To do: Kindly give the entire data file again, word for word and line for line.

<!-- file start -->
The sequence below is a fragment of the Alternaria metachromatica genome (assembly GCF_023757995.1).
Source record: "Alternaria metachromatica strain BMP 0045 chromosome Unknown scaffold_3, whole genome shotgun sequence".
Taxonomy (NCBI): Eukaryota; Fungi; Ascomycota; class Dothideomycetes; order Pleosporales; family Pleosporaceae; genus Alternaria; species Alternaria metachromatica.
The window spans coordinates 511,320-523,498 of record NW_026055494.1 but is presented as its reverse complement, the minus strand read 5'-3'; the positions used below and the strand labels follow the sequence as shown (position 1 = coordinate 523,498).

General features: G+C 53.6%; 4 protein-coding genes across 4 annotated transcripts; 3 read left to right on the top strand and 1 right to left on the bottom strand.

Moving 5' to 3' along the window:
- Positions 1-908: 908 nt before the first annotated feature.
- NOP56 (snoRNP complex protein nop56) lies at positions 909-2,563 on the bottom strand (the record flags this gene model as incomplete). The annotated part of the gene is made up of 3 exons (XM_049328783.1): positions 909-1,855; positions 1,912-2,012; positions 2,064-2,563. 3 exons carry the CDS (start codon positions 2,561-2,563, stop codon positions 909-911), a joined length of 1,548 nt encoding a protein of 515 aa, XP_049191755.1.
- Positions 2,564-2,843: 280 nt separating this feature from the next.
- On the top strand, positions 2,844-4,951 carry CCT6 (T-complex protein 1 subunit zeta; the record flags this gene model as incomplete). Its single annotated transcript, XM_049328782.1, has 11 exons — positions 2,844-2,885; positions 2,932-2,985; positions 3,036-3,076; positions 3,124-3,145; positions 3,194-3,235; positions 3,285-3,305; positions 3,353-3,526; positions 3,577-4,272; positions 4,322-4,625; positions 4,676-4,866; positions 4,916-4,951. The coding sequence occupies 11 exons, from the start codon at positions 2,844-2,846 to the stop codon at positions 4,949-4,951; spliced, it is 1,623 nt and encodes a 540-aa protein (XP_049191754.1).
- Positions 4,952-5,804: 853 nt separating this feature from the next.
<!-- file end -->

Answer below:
The sequence below is a fragment of the Alternaria metachromatica genome (assembly GCF_023757995.1).
Source record: "Alternaria metachromatica strain BMP 0045 chromosome Unknown scaffold_3, whole genome shotgun sequence".
Taxonomy (NCBI): Eukaryota; Fungi; Ascomycota; class Dothideomycetes; order Pleosporales; family Pleosporaceae; genus Alternaria; species Alternaria metachromatica.
The window spans coordinates 511,320-523,498 of record NW_026055494.1 but is presented as its reverse complement, the minus strand read 5'-3'; the positions used below and the strand labels follow the sequence as shown (position 1 = coordinate 523,498).

General features: G+C 53.6%; 4 protein-coding genes across 4 annotated transcripts; 3 read left to right on the top strand and 1 right to left on the bottom strand.

Moving 5' to 3' along the window:
- Positions 1-908: 908 nt before the first annotated feature.
- NOP56 (snoRNP complex protein nop56) lies at positions 909-2,563 on the bottom strand (the record flags this gene model as incomplete). The annotated part of the gene is made up of 3 exons (XM_049328783.1): positions 909-1,855; positions 1,912-2,012; positions 2,064-2,563. 3 exons carry the CDS (start codon positions 2,561-2,563, stop codon positions 909-911), a joined length of 1,548 nt encoding a protein of 515 aa, XP_049191755.1.
- Positions 2,564-2,843: 280 nt separating this feature from the next.
- On the top strand, positions 2,844-4,951 carry CCT6 (T-complex protein 1 subunit zeta; the record flags this gene model as incomplete). Its single annotated transcript, XM_049328782.1, has 11 exons — positions 2,844-2,885; positions 2,932-2,985; positions 3,036-3,076; positions 3,124-3,145; positions 3,194-3,235; positions 3,285-3,305; positions 3,353-3,526; positions 3,577-4,272; positions 4,322-4,625; positions 4,676-4,866; positions 4,916-4,951. The coding sequence occupies 11 exons, from the start codon at positions 2,844-2,846 to the stop codon at positions 4,949-4,951; spliced, it is 1,623 nt and encodes a 540-aa protein (XP_049191754.1).
- Positions 4,952-5,804: 853 nt separating this feature from the next.